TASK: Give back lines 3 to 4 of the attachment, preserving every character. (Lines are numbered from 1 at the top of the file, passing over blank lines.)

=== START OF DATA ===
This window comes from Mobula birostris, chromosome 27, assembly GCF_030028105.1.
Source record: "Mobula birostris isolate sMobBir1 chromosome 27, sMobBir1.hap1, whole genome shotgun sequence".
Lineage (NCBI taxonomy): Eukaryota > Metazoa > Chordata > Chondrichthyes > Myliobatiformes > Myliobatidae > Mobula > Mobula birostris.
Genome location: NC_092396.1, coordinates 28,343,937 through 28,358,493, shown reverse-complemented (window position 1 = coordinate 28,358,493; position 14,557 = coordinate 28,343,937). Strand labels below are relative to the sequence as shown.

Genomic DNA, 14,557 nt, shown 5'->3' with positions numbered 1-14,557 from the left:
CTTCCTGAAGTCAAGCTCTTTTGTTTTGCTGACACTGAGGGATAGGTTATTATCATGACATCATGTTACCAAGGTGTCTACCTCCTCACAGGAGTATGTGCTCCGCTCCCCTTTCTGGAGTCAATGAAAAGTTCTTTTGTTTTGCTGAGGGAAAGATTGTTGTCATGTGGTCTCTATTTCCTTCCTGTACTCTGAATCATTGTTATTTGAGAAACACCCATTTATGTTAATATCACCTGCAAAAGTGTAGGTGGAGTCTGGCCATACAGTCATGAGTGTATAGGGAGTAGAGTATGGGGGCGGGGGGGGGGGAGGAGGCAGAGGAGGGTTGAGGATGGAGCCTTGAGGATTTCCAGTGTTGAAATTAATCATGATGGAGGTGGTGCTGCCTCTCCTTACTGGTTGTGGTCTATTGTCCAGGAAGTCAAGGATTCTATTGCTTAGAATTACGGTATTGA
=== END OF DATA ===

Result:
Lineage (NCBI taxonomy): Eukaryota > Metazoa > Chordata > Chondrichthyes > Myliobatiformes > Myliobatidae > Mobula > Mobula birostris.
Genome location: NC_092396.1, coordinates 28,343,937 through 28,358,493, shown reverse-complemented (window position 1 = coordinate 28,358,493; position 14,557 = coordinate 28,343,937). Strand labels below are relative to the sequence as shown.